In Tantra, the body is seen as a living temple and sexual energy is seen as divine energy. The body, with all its energies, is considered a divine instrument for spiritual transformation. We can say that the broad approach of Tantra consists of making all ordinary activities sacred.
Tantra is a practical system. That’s why it’s called a sadhana shastra, which means it is a practice-oriented scripture. It is not an instant philosophical system. It is based on the direct experiences and realizations of Tantric sages and it consists of numerous methods to suit different types of followers.
Thus, it is a non-dogmatic system that adapts to the needs of the time. It is a dynamic system that has changed and developed for the benefit of its adepts.
Joy, Love, Happiness, Bliss, and Ecstasy
Tantra has developed as a joyful tradition that embraces all the activities of life as expressions of the Divine. It is not rooted in dogma or the denial of life, even though it promotes a highly ritualistic lifestyle that implies following certain rules and practices. Therefore, Tantra leads to happiness, love, and ecstasy when it is deeply understood and correctly applied.
What Tantra Is Not
Tantra is not sorcery, black magic, or weird practices. Most Tantric texts are filled with cryptic expressions, metaphors, and allegories that present obstacles for the uninitiated and may lead to misunderstandings and misuse. The texts were written in highly symbolic language in order to protect those who are not initiated from misapplying them or using them in a selfish manner. Unfortunately, this has lead to many misinterpretations.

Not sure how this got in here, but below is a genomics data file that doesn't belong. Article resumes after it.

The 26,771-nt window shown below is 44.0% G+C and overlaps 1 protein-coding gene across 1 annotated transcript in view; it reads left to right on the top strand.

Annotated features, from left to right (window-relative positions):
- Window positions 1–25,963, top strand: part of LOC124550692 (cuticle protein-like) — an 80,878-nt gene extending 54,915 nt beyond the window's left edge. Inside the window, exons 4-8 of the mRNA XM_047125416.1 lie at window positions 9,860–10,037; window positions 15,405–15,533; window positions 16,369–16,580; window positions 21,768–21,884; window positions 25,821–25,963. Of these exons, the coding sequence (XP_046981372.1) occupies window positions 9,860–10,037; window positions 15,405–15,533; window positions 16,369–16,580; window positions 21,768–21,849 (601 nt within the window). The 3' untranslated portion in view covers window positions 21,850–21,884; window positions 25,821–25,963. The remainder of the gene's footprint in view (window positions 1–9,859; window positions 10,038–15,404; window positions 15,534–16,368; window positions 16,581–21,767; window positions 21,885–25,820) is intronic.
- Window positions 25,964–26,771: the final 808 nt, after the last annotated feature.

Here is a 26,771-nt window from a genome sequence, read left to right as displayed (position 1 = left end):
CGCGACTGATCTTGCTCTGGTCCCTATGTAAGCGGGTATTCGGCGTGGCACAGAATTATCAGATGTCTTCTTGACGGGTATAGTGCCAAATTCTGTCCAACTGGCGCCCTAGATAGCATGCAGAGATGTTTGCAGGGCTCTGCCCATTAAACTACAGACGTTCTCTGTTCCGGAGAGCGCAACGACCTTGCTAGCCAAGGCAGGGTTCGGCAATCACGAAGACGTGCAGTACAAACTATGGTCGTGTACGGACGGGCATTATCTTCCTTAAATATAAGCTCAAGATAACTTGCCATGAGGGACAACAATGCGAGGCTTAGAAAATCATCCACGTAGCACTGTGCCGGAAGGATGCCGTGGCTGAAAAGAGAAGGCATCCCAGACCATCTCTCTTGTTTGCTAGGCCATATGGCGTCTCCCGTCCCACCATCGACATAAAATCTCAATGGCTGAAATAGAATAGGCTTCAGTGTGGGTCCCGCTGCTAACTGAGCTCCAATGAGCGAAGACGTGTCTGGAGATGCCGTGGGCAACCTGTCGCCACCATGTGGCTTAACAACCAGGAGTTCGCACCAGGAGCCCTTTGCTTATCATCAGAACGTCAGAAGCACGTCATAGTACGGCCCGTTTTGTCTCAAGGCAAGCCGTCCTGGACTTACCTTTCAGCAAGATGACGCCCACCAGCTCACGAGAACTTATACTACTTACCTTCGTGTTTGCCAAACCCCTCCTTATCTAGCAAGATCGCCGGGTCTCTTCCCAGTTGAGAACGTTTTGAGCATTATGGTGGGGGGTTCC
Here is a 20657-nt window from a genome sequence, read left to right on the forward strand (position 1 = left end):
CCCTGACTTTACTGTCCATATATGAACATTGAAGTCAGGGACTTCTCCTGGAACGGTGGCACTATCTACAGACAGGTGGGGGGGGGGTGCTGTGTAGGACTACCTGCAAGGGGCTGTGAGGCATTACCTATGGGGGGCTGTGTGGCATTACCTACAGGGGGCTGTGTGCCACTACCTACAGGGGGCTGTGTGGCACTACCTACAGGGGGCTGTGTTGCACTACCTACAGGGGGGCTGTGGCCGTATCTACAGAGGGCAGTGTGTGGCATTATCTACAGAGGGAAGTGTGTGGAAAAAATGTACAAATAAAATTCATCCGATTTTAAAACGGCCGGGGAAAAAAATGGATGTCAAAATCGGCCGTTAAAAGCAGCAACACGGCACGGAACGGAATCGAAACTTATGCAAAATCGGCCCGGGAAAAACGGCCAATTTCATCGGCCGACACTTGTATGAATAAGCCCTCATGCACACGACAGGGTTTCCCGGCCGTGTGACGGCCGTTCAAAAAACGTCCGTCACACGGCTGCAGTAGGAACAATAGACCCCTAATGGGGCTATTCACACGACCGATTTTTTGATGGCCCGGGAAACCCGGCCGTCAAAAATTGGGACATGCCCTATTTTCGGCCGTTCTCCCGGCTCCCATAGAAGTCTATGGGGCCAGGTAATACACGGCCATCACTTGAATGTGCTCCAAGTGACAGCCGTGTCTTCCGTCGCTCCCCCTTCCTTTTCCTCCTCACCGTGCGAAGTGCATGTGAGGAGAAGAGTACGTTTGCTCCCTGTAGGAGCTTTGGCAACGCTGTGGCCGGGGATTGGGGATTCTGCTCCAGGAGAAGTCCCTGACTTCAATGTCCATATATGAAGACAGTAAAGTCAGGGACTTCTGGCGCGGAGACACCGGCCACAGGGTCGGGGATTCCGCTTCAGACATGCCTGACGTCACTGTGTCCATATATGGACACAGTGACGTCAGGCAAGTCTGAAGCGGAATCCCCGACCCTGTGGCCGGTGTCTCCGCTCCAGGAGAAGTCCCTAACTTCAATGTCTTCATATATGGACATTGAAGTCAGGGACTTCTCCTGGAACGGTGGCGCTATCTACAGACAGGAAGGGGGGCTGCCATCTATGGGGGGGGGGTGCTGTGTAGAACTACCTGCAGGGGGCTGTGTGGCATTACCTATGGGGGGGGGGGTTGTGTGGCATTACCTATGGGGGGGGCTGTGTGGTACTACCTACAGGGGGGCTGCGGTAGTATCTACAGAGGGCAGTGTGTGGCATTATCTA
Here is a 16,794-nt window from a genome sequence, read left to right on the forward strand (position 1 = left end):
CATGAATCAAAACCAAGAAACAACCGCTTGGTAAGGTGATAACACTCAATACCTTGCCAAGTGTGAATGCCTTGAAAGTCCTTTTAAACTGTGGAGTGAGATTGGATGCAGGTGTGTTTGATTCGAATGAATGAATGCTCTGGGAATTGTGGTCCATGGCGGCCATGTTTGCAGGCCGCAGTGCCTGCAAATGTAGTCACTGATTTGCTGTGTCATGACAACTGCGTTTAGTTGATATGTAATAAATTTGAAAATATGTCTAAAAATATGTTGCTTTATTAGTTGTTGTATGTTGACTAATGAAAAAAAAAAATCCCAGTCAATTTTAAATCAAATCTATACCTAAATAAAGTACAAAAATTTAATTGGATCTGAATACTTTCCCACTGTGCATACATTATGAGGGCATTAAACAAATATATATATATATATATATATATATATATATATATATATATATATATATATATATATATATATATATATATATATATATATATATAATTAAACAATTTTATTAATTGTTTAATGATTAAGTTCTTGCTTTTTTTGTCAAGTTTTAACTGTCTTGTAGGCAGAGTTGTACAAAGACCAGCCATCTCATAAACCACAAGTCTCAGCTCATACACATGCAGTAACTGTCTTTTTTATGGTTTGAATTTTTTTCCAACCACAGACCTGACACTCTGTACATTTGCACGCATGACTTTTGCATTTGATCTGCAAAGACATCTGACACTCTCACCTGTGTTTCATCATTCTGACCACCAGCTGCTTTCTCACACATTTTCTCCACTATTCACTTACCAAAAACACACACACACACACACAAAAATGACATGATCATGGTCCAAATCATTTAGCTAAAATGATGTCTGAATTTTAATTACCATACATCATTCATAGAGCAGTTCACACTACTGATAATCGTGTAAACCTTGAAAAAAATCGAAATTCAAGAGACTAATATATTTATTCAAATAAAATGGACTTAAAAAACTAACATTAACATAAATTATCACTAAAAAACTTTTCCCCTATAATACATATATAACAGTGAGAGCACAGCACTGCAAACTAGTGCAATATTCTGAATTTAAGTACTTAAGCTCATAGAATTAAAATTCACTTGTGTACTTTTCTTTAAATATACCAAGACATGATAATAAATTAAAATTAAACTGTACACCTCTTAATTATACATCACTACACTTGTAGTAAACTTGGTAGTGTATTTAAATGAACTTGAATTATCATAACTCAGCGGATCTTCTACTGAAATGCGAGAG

Even reputable scholars have made mistakes in the interpretation of Tantric texts. The most frequent error arises when metaphorical language is taken literally. Often, this results in inappropriate meanings being assigned to the texts. Consequently, Tantra has become associated with “abominable practices” such as sacrificial rituals, incest, manipulation, etc. Genuine Tantric spirituality has nothing in common with witchcraft, black magic, or the weird practices of certain sects (which may be deviant or shocking but are often mistaken for deeply spiritual Tantric doctrine).
As an example of the symbolic language employed in the Tantric texts, ida, pingala, and sushumna nadis (the three most important subtle energy channels) are referred to as the Ganges, Yamuna, and Sarasvati rivers.
Tantra Is Not Sex
In the Western world, Tantra generally means sex. The term Tantra is strongly linked to superlative, ecstatic sex, even though the vast majority of Tantric teachings do not refer to sexuality. Indeed, in left-hand Tantra (the path that uses sexual energy), lovemaking rituals are used to go beyond the mind and enter higher states of consciousness. But, this does not define Tantra. Tantra is not concerned with sexuality or its suppression. Sexuality and lovemaking are seen as a divine means for spiritual growth. Tantra does not promote them for ordinary gratification.